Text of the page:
Founded in 1986, La Communauté électroacoustique canadienne / The Canadian Electroacoustic Community (CEC) is Canada's national electroacoustic / computer music / sonic arts organization and as such is dedicated to promoting this progressive art form in its broadest definition: from "pure" acousmatic and computer music to soundscape and sonic art to hardware hacking and beyond.
Georgia Spiropoulos is a composer, who studied piano, harmony, counterpoint and fugue in Athens. At the same time, she studied jazz piano and worked as an instrumentalist and arranger of Hellenic traditional music of oral transmission for ten years.
Maggi Payne is an American composer, flutist, video artist, recording engineer/editor, and historical remastering engineer who creates electroacoustic, instrumental, vocal works, and works involving visuals.
Russell Pinkston is a professor of composition and the director of the electronic music studios at the University of Texas at Austin School of Music.
Fylkingen - New Music and Intermedia Art is an artist-run venue and member based organization committed to the contemporary experimental performing arts field. Over 300 artists from various disciplines use the space to develop and present new work. Fylkingen is run by its members and an active board and production group. It also produce and distribute recorded material through its own label Fylkingen Records since 1966.
Jonty Harrison is an electroacoustic music composer born 27 April 1952 in Scunthorpe, UK, and currently living in Birmingham, UK.
The Hellenic Electroacoustic Music Composers Association (HELMCA) is the only national association of electroacoustic music in Greece. It is registered as a nonprofit organization. Its members are active composers and sound artists who creatively use advances in music technology, producing a variety of musical forms of sonic art in their work. HELMCA became the official Greek federation of the International Confederation of Electroacoustic Music (ICEM) in June 2006, and it is the national member of the IREM. It has more than 70 members, and organizes national and international events.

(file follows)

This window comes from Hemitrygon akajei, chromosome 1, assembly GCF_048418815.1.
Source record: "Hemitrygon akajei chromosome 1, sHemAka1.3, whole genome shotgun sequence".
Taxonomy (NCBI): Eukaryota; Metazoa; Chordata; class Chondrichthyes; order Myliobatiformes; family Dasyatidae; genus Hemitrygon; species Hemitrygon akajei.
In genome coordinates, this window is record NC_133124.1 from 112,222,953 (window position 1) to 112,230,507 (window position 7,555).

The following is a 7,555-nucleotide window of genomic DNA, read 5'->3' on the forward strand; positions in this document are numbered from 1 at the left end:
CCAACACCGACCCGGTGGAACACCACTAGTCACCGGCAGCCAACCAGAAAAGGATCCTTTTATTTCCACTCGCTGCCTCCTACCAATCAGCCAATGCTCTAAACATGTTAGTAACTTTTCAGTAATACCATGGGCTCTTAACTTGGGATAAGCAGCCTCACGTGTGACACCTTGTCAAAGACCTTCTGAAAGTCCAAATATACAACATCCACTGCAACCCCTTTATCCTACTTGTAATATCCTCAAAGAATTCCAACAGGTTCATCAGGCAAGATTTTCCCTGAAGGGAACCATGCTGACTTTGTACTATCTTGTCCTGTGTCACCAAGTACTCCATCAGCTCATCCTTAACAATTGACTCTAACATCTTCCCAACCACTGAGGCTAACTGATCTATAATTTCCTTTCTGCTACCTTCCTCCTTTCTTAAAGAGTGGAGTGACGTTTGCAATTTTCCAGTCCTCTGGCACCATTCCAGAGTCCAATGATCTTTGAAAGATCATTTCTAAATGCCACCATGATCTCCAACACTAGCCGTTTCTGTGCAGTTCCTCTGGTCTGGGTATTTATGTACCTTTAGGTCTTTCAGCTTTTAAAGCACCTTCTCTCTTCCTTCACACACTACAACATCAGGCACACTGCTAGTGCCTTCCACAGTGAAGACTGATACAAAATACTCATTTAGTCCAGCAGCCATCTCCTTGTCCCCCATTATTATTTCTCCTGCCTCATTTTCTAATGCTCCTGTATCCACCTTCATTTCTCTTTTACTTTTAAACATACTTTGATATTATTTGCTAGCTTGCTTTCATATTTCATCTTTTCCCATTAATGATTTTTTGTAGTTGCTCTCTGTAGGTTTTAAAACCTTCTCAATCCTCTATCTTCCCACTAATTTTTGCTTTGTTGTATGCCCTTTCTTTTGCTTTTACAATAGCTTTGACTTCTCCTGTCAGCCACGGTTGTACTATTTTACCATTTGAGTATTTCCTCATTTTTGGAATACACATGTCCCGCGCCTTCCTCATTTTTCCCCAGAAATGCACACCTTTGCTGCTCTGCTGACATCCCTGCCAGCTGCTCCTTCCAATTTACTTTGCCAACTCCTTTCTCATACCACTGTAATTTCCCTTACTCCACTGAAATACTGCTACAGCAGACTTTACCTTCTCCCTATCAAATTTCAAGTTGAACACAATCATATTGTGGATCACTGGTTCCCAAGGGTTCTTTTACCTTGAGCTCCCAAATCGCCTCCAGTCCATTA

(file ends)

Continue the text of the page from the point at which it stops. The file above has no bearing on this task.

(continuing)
Leigh Landy is a composer and musicologist of Dutch and American citizenship. He holds a Research Chair at De Montfort University where he directs the Music, Technology and Innovation Research Centre.
The Australasian Computer Music Association (ACMA) is a nonprofit Australia and New Zealand based organisation founded in 1989, which aims to promote electroacoustic and computer music.
Matt Ingalls is an American composer, clarinetist, concert producer, and computer music programmer. He is mostly associated with the San Francisco Bay Area Improv Scene, sfSound, the San Francisco Tape Music Festival, and the computer music program Csound.
Françoise Barrière was a French editor, writer and composer.
Marc Battier is a composer and musicologist.
Kurt Stallmann is an American composer who lives and works in Houston, Texas.
Thomas Wells is an American composer, pianist, organist, and arts-organization administrator.
The Experimental Music Studios (EMS) is an organization or center for electroacoustic and computer music, focusing on synthesis and concert performance of art music, founded by Lejaren Hiller at University of Illinois at Urbana-Champaign in 1958.
Scott Alan Wyatt is a composer of electroacoustic music. He is currently Professor Emeritus of Music Composition at the University of Illinois at Urbana-Champaign, having served as Director of the university's Experimental Music Studios for 40 years. Wyatt also served as President of the Society for Electro-Acoustic Music in the United States (SEAMUS) from 1989 through 1996, and is the recipient of the 2018 SEAMUS Award.
The International Confederation of Electroacoustic Music (ICEM), or Bourges International Confederation of Electroacoustic Music, formerly Groupe de musique expérimentale de Bourges, is a music organization in support of electroacoustic music, including computer music.